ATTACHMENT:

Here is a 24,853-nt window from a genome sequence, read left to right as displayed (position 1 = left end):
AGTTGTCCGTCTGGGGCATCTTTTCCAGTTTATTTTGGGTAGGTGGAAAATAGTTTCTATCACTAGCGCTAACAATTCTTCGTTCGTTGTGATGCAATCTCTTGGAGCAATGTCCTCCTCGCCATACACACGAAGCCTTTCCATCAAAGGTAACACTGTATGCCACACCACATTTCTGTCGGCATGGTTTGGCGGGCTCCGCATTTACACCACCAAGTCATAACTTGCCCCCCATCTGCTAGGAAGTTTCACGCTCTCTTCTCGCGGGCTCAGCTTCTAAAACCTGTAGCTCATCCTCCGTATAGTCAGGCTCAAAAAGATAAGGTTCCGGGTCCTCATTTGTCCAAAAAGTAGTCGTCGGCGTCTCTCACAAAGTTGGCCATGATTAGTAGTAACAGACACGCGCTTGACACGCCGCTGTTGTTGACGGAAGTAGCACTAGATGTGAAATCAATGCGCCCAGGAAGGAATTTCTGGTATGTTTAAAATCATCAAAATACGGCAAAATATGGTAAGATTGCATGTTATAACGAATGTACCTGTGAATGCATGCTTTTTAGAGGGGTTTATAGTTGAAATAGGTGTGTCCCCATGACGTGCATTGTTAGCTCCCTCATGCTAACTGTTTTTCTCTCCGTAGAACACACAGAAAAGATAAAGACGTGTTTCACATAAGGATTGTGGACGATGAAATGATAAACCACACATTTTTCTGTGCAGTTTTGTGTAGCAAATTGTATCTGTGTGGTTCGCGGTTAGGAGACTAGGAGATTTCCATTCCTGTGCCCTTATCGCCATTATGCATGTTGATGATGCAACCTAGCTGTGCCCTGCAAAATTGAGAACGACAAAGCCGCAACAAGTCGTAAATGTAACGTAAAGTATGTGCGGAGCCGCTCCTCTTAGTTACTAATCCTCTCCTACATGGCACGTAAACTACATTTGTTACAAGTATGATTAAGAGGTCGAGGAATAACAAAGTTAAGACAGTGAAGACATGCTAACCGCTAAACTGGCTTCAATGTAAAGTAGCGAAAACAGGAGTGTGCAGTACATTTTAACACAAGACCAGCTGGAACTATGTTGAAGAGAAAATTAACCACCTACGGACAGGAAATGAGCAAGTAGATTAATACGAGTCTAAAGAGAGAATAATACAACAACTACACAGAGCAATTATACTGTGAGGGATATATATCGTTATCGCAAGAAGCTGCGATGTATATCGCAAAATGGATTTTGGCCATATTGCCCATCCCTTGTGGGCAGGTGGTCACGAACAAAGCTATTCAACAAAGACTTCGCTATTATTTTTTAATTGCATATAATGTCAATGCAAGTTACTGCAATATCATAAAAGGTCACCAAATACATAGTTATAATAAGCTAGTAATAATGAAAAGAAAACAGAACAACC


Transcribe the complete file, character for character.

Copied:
Here is a 24,853-nt window from a genome sequence, read left to right as displayed (position 1 = left end):
AGTTGTCCGTCTGGGGCATCTTTTCCAGTTTATTTTGGGTAGGTGGAAAATAGTTTCTATCACTAGCGCTAACAATTCTTCGTTCGTTGTGATGCAATCTCTTGGAGCAATGTCCTCCTCGCCATACACACGAAGCCTTTCCATCAAAGGTAACACTGTATGCCACACCACATTTCTGTCGGCATGGTTTGGCGGGCTCCGCATTTACACCACCAAGTCATAACTTGCCCCCCATCTGCTAGGAAGTTTCACGCTCTCTTCTCGCGGGCTCAGCTTCTAAAACCTGTAGCTCATCCTCCGTATAGTCAGGCTCAAAAAGATAAGGTTCCGGGTCCTCATTTGTCCAAAAAGTAGTCGTCGGCGTCTCTCACAAAGTTGGCCATGATTAGTAGTAACAGACACGCGCTTGACACGCCGCTGTTGTTGACGGAAGTAGCACTAGATGTGAAATCAATGCGCCCAGGAAGGAATTTCTGGTATGTTTAAAATCATCAAAATACGGCAAAATATGGTAAGATTGCATGTTATAACGAATGTACCTGTGAATGCATGCTTTTTAGAGGGGTTTATAGTTGAAATAGGTGTGTCCCCATGACGTGCATTGTTAGCTCCCTCATGCTAACTGTTTTTCTCTCCGTAGAACACACAGAAAAGATAAAGACGTGTTTCACATAAGGATTGTGGACGATGAAATGATAAACCACACATTTTTCTGTGCAGTTTTGTGTAGCAAATTGTATCTGTGTGGTTCGCGGTTAGGAGACTAGGAGATTTCCATTCCTGTGCCCTTATCGCCATTATGCATGTTGATGATGCAACCTAGCTGTGCCCTGCAAAATTGAGAACGACAAAGCCGCAACAAGTCGTAAATGTAACGTAAAGTATGTGCGGAGCCGCTCCTCTTAGTTACTAATCCTCTCCTACATGGCACGTAAACTACATTTGTTACAAGTATGATTAAGAGGTCGAGGAATAACAAAGTTAAGACAGTGAAGACATGCTAACCGCTAAACTGGCTTCAATGTAAAGTAGCGAAAACAGGAGTGTGCAGTACATTTTAACACAAGACCAGCTGGAACTATGTTGAAGAGAAAATTAACCACCTACGGACAGGAAATGAGCAAGTAGATTAATACGAGTCTAAAGAGAGAATAATACAACAACTACACAGAGCAATTATACTGTGAGGGATATATATCGTTATCGCAAGAAGCTGCGATGTATATCGCAAAATGGATTTTGGCCATATTGCCCATCCCTTGTGGGCAGGTGGTCACGAACAAAGCTATTCAACAAAGACTTCGCTATTATTTTTTAATTGCATATAATGTCAATGCAAGTTACTGCAATATCATAAAAGGTCACCAAATACATAGTTATAATAAGCTAGTAATAATGAAAAGAAAACAGAACAACC